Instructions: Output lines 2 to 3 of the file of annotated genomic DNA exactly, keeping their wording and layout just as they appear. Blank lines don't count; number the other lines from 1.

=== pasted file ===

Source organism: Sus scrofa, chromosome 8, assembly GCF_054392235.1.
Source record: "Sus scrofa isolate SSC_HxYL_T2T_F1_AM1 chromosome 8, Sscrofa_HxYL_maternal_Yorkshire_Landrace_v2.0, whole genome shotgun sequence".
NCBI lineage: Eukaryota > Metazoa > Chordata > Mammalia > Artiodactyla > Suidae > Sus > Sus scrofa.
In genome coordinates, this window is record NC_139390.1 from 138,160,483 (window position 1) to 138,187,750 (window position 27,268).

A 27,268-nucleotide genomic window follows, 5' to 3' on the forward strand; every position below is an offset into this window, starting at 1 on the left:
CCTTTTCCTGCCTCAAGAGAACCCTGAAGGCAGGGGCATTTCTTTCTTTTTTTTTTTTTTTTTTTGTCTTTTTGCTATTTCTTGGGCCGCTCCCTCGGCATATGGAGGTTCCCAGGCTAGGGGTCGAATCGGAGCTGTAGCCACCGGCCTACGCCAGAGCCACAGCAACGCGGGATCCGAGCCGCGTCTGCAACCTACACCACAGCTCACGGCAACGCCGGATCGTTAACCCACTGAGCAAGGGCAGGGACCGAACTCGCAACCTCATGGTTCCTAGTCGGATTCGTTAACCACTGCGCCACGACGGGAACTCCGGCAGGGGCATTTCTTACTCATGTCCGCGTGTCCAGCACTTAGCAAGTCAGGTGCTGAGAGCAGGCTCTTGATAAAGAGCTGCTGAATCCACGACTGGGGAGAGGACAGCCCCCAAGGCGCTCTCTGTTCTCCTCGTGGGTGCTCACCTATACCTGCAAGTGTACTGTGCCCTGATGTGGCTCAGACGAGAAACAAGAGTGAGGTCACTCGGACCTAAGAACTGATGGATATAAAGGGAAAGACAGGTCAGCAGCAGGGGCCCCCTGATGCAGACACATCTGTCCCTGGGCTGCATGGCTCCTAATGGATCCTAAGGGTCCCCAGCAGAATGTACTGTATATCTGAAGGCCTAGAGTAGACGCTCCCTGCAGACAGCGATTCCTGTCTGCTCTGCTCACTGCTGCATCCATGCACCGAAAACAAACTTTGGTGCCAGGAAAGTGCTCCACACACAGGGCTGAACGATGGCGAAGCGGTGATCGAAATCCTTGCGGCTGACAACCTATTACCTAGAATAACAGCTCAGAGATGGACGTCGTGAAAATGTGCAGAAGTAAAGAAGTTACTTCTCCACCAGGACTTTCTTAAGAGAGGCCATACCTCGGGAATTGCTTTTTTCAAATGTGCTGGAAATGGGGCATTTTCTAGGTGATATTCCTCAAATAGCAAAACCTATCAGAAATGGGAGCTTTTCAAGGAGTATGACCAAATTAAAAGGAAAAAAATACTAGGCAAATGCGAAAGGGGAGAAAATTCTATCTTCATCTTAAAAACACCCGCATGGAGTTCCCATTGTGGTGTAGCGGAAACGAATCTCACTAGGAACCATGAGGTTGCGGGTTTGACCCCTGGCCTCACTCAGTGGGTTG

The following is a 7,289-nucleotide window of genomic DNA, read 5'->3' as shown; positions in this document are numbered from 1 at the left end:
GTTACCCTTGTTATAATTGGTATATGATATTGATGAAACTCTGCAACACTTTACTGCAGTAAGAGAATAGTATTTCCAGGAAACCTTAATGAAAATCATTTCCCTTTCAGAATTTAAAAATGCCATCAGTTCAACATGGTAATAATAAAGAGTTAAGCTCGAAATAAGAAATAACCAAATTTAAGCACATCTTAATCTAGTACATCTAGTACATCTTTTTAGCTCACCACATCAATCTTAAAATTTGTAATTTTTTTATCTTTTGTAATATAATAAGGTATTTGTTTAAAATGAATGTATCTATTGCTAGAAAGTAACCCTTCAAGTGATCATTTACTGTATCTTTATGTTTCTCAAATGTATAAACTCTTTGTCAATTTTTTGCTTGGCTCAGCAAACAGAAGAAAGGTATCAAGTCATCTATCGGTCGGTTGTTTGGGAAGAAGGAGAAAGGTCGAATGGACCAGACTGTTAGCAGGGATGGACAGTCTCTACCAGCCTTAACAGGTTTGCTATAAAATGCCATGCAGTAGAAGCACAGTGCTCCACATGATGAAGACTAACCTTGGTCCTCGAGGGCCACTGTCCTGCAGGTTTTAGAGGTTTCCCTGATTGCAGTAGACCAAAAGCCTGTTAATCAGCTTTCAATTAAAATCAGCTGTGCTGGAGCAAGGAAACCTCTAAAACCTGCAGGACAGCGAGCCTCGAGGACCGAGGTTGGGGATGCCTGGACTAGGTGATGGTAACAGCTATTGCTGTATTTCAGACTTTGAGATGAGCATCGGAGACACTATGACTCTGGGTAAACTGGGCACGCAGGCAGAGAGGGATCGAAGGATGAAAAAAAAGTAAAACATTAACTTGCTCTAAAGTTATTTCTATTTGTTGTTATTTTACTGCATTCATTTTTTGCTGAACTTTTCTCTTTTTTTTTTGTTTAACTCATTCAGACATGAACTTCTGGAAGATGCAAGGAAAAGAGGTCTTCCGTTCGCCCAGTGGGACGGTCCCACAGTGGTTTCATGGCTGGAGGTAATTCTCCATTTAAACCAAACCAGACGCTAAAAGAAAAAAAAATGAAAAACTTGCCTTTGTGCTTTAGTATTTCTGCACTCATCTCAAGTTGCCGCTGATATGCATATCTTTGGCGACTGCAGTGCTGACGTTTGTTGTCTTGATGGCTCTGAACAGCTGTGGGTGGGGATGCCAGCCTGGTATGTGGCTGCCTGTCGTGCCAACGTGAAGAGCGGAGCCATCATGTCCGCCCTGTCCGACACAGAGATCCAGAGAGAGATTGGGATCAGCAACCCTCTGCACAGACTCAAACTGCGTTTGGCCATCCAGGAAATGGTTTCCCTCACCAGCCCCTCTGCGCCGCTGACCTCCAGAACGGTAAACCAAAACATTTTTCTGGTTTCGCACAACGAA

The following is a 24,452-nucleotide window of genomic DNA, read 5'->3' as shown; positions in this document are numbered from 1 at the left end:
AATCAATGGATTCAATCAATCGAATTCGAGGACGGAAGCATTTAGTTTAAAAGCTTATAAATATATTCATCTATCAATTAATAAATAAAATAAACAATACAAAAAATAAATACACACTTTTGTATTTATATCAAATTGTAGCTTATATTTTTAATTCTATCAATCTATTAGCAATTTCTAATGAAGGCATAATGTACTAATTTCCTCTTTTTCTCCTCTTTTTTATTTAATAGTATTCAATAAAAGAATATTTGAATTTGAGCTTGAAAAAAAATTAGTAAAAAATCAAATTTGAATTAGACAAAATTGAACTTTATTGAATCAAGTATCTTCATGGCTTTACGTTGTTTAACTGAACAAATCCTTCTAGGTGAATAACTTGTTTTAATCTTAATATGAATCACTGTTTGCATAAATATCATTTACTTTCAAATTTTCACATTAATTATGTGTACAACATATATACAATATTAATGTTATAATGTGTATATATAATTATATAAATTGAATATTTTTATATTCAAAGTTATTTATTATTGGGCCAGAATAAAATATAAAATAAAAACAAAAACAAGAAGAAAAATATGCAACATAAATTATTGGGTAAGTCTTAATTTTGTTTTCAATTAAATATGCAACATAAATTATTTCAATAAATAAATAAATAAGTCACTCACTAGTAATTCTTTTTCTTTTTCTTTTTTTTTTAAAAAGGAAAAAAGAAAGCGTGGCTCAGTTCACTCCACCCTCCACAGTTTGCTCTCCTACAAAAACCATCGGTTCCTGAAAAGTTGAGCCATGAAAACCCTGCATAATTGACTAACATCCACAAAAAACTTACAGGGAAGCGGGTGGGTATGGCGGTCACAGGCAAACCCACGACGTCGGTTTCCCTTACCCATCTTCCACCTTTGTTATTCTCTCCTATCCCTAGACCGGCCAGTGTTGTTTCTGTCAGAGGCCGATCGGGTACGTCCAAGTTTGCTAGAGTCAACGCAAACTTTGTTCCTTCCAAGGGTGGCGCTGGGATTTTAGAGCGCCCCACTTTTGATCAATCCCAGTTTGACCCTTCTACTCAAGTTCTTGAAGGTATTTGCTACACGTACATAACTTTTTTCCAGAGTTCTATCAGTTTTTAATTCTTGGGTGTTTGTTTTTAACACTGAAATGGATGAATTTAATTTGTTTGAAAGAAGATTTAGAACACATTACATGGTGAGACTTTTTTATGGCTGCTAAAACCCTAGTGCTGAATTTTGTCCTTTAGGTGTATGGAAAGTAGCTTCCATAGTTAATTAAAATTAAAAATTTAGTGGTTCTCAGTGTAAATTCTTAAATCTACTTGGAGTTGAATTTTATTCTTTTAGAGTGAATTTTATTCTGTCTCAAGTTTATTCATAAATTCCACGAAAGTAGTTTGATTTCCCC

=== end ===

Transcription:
Source record: "Sus scrofa isolate SSC_HxYL_T2T_F1_AM1 chromosome 8, Sscrofa_HxYL_maternal_Yorkshire_Landrace_v2.0, whole genome shotgun sequence".
NCBI lineage: Eukaryota > Metazoa > Chordata > Mammalia > Artiodactyla > Suidae > Sus > Sus scrofa.